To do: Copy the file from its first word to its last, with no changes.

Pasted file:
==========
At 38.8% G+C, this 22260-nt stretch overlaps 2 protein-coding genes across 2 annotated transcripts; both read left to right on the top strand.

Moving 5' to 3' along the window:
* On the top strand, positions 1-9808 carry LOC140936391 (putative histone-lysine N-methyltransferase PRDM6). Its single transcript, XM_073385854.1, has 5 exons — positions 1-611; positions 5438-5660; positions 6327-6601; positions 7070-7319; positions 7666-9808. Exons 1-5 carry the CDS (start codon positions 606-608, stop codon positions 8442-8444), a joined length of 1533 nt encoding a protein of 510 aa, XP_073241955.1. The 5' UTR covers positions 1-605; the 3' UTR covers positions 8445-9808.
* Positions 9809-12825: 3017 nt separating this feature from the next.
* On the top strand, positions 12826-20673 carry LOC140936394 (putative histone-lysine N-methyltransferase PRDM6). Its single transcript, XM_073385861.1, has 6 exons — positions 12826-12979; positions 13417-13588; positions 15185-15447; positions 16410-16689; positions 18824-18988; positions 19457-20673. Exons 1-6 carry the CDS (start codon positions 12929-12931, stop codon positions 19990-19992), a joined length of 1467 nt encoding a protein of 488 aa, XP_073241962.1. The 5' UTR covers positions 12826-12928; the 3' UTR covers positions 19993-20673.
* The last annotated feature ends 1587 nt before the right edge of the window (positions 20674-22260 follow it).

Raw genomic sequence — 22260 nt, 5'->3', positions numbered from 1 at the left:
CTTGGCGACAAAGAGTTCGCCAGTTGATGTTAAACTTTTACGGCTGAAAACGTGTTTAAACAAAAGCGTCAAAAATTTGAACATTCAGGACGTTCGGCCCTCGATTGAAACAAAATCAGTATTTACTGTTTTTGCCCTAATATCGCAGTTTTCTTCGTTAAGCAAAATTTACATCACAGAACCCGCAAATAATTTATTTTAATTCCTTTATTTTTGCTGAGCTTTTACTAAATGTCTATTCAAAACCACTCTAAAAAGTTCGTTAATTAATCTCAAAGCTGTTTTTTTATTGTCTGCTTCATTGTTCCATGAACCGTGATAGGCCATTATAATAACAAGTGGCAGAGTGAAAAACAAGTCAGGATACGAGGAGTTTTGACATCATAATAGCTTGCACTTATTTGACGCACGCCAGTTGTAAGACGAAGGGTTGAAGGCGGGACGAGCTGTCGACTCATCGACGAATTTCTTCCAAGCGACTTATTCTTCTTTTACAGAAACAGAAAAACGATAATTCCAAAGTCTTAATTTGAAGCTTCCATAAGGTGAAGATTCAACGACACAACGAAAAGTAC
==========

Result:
At 38.8% G+C, this 22260-nt stretch overlaps 2 protein-coding genes across 2 annotated transcripts; both read left to right on the top strand.

Moving 5' to 3' along the window:
* On the top strand, positions 1-9808 carry LOC140936391 (putative histone-lysine N-methyltransferase PRDM6). Its single transcript, XM_073385854.1, has 5 exons — positions 1-611; positions 5438-5660; positions 6327-6601; positions 7070-7319; positions 7666-9808. Exons 1-5 carry the CDS (start codon positions 606-608, stop codon positions 8442-8444), a joined length of 1533 nt encoding a protein of 510 aa, XP_073241955.1. The 5' UTR covers positions 1-605; the 3' UTR covers positions 8445-9808.
* Positions 9809-12825: 3017 nt separating this feature from the next.
* On the top strand, positions 12826-20673 carry LOC140936394 (putative histone-lysine N-methyltransferase PRDM6). Its single transcript, XM_073385861.1, has 6 exons — positions 12826-12979; positions 13417-13588; positions 15185-15447; positions 16410-16689; positions 18824-18988; positions 19457-20673. Exons 1-6 carry the CDS (start codon positions 12929-12931, stop codon positions 19990-19992), a joined length of 1467 nt encoding a protein of 488 aa, XP_073241962.1. The 5' UTR covers positions 12826-12928; the 3' UTR covers positions 19993-20673.
* The last annotated feature ends 1587 nt before the right edge of the window (positions 20674-22260 follow it).

Raw genomic sequence — 22260 nt, 5'->3', positions numbered from 1 at the left:
CTTGGCGACAAAGAGTTCGCCAGTTGATGTTAAACTTTTACGGCTGAAAACGTGTTTAAACAAAAGCGTCAAAAATTTGAACATTCAGGACGTTCGGCCCTCGATTGAAACAAAATCAGTATTTACTGTTTTTGCCCTAATATCGCAGTTTTCTTCGTTAAGCAAAATTTACATCACAGAACCCGCAAATAATTTATTTTAATTCCTTTATTTTTGCTGAGCTTTTACTAAATGTCTATTCAAAACCACTCTAAAAAGTTCGTTAATTAATCTCAAAGCTGTTTTTTTATTGTCTGCTTCATTGTTCCATGAACCGTGATAGGCCATTATAATAACAAGTGGCAGAGTGAAAAACAAGTCAGGATACGAGGAGTTTTGACATCATAATAGCTTGCACTTATTTGACGCACGCCAGTTGTAAGACGAAGGGTTGAAGGCGGGACGAGCTGTCGACTCATCGACGAATTTCTTCCAAGCGACTTATTCTTCTTTTACAGAAACAGAAAAACGATAATTCCAAAGTCTTAATTTGAAGCTTCCATAAGGTGAAGATTCAACGACACAACGAAAAGTAC